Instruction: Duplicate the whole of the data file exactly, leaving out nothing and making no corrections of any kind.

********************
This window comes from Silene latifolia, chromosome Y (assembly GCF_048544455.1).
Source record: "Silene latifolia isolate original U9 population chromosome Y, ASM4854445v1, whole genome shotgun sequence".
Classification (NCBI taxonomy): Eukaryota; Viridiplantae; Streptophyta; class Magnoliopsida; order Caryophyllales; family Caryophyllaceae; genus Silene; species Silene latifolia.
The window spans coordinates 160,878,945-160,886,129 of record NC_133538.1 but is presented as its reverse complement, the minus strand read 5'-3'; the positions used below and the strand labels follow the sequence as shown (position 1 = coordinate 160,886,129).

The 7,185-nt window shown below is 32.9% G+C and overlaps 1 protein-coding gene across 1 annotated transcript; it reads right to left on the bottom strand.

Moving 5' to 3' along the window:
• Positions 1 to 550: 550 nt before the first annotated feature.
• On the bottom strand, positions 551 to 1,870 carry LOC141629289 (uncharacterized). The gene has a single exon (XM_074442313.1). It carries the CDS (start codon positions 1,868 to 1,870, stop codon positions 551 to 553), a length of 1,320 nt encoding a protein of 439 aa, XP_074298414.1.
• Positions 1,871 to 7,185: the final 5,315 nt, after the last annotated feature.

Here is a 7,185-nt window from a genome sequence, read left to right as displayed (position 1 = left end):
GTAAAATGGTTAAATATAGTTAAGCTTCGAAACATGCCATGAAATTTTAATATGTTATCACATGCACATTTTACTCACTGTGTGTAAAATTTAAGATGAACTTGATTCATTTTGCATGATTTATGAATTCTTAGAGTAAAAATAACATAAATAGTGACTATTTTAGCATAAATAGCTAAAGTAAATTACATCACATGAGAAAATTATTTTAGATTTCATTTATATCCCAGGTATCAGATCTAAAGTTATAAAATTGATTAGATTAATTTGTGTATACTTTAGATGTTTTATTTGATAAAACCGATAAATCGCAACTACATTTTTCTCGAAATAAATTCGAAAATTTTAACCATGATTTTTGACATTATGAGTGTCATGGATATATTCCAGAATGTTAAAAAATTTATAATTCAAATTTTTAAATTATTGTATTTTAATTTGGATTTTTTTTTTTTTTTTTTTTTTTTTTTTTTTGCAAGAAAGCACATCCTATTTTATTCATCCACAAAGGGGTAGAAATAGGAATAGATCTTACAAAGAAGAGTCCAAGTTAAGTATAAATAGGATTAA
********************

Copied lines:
This window comes from Silene latifolia, chromosome Y (assembly GCF_048544455.1).
Source record: "Silene latifolia isolate original U9 population chromosome Y, ASM4854445v1, whole genome shotgun sequence".
Classification (NCBI taxonomy): Eukaryota; Viridiplantae; Streptophyta; class Magnoliopsida; order Caryophyllales; family Caryophyllaceae; genus Silene; species Silene latifolia.
The window spans coordinates 160,878,945-160,886,129 of record NC_133538.1 but is presented as its reverse complement, the minus strand read 5'-3'; the positions used below and the strand labels follow the sequence as shown (position 1 = coordinate 160,886,129).

The 7,185-nt window shown below is 32.9% G+C and overlaps 1 protein-coding gene across 1 annotated transcript; it reads right to left on the bottom strand.

Moving 5' to 3' along the window:
• Positions 1 to 550: 550 nt before the first annotated feature.
• On the bottom strand, positions 551 to 1,870 carry LOC141629289 (uncharacterized). The gene has a single exon (XM_074442313.1). It carries the CDS (start codon positions 1,868 to 1,870, stop codon positions 551 to 553), a length of 1,320 nt encoding a protein of 439 aa, XP_074298414.1.
• Positions 1,871 to 7,185: the final 5,315 nt, after the last annotated feature.

Here is a 7,185-nt window from a genome sequence, read left to right as displayed (position 1 = left end):
GTAAAATGGTTAAATATAGTTAAGCTTCGAAACATGCCATGAAATTTTAATATGTTATCACATGCACATTTTACTCACTGTGTGTAAAATTTAAGATGAACTTGATTCATTTTGCATGATTTATGAATTCTTAGAGTAAAAATAACATAAATAGTGACTATTTTAGCATAAATAGCTAAAGTAAATTACATCACATGAGAAAATTATTTTAGATTTCATTTATATCCCAGGTATCAGATCTAAAGTTATAAAATTGATTAGATTAATTTGTGTATACTTTAGATGTTTTATTTGATAAAACCGATAAATCGCAACTACATTTTTCTCGAAATAAATTCGAAAATTTTAACCATGATTTTTGACATTATGAGTGTCATGGATATATTCCAGAATGTTAAAAAATTTATAATTCAAATTTTTAAATTATTGTATTTTAATTTGGATTTTTTTTTTTTTTTTTTTTTTTTTTTTTTTGCAAGAAAGCACATCCTATTTTATTCATCCACAAAGGGGTAGAAATAGGAATAGATCTTACAAAGAAGAGTCCAAGTTAAGTATAAATAGGATTAA